Sunday, February 24, 2008


Dennis Quaid, Matthew Fox, William Hurt, Forest Whitaker, Sigourney Weaver, Eduardo Noriega, Edgar Ramirez, Said Taghmaoui

"8 Strangers. 8 Points of View. 1 Truth"

Cinema 4, Robinson's Galleria

This non linear film actually focuses on just one event. The assassination of the US President while he addresses a huge crowd in a plaza in Salamanca, Spain. We are shown the scene unfolding in 5 minute frames from the point of view of 8 different people. Each of them playing a major part in the situation. It is futile to discuss each of the portions at length, it needs to be seen on the big screen. I believe it is in the neatly executed presentation of these vantage points where the film somehow "succeeds."

The manner the director chose to narrate to the audience the main scene with its repetitive sequences is a different film technique. He does it with non stop action filled sequences of car chases, exploding bombs and a sense of terrifying panic. All vividly executed by a good ensemble cast of a bevy of international actors (US and Spanish) like Dennis Quaid, Forest Whitaker and Eduardo Noriego to name a few. The setting is in a sunny Spanish city/town with its tiny streets vibrantly teeming with huge throes of humanity.

The implausible story line does have some loopholes but the fast paced action scenes glosses over them. You really don't get a detailed explanation behind the assassination plot and its mastermind. You assume it is to prove a point. That we live in vicarious times. Or that not even the most protected head of state in the world is safe from terrorist attacks. Or that some people just want to make a statement by resorting to violent means.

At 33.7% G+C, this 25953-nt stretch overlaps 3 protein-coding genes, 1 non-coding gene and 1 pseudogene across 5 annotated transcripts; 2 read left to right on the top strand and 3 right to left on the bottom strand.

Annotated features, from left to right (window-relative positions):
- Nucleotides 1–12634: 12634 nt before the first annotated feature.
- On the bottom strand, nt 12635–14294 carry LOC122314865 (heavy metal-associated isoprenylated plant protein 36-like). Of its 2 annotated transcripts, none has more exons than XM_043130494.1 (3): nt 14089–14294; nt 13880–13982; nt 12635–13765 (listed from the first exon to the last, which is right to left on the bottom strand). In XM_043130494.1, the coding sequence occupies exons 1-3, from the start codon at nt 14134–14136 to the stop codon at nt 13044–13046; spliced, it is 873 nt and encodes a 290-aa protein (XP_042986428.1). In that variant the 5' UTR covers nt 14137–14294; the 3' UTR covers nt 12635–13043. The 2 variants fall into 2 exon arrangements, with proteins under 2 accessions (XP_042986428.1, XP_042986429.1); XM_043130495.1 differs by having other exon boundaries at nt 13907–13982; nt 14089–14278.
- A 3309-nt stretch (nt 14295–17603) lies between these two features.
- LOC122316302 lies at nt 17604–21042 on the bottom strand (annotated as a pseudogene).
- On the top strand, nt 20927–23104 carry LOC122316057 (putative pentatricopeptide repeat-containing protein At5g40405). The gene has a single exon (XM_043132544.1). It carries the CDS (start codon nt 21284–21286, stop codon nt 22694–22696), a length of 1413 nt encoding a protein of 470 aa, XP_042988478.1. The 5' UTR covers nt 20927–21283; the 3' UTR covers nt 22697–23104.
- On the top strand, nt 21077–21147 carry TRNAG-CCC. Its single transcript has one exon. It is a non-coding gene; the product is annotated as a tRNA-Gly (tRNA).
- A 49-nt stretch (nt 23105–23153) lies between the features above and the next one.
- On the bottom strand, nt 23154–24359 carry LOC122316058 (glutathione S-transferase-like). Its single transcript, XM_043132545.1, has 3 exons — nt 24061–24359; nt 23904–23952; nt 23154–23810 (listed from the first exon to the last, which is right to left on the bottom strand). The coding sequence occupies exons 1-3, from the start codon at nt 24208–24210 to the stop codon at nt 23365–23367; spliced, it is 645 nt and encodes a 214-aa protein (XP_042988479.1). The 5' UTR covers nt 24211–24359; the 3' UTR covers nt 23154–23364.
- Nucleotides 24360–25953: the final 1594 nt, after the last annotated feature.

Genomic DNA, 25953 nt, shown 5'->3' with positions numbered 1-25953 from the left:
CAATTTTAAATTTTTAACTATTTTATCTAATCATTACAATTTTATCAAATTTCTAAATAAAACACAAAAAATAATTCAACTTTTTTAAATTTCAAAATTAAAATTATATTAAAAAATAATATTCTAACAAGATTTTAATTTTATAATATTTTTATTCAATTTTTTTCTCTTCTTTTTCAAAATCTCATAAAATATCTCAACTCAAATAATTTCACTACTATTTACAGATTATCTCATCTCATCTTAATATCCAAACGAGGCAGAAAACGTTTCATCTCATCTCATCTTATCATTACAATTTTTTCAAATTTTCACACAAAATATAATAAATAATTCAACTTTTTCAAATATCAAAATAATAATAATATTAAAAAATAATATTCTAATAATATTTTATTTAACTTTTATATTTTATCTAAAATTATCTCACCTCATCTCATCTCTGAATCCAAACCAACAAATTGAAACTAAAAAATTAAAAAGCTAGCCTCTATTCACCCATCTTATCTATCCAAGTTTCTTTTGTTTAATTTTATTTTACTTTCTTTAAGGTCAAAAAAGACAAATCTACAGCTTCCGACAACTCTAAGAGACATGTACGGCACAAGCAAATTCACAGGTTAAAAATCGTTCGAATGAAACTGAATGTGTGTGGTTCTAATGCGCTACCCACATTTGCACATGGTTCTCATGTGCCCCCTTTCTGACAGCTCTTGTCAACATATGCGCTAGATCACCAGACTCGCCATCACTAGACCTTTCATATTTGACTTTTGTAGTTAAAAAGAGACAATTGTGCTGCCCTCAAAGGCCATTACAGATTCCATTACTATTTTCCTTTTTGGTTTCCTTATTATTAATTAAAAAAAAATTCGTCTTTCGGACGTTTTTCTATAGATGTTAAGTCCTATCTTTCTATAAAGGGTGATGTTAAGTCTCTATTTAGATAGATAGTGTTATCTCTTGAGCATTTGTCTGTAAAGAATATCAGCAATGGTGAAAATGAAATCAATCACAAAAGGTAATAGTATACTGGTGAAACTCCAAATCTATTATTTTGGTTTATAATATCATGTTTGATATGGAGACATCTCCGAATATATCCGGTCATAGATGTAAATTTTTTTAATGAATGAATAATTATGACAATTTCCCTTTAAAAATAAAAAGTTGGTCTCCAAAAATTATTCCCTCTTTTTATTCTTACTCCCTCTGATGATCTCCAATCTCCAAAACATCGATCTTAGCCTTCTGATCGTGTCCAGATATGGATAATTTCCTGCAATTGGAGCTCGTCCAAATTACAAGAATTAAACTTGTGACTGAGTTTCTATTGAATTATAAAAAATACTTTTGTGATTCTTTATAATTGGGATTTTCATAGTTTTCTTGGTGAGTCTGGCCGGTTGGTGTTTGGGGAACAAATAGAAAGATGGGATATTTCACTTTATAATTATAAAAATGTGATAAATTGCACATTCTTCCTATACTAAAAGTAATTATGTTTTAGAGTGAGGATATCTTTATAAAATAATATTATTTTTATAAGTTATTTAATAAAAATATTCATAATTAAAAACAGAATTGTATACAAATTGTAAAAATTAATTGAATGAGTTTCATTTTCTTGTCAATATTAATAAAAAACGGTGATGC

By the 4th or 5th vantage point, you slowly piece the puzzles together to get the whole picture. You don't mind going through the repeated scenes of disturbing footage of an exploding plaza filled with people and the lapse in the Secret Service security, the very people assigned to protect "Potus". You get chills from the cunning ability of the terrorists to have a well organized plan to carry out their violent strategy.

It is no doubt deeply absorbing and makes for a thrilling cinematic moment while it lasts. Then you leave the theater and realize that these events can and do happen for real. The scary part is that the truth of the matter is never fully explained and their (the news spiel filtered to the media by the government) version of the truth will prevail simply because it was announced in the evening news. So it is probably best you leave your conspiracy theory tendencies at home and simply sit back to get an adrenaline rush from the film.

0 popcorn buckets:


Blog Template by - Header Image by Vector Jungle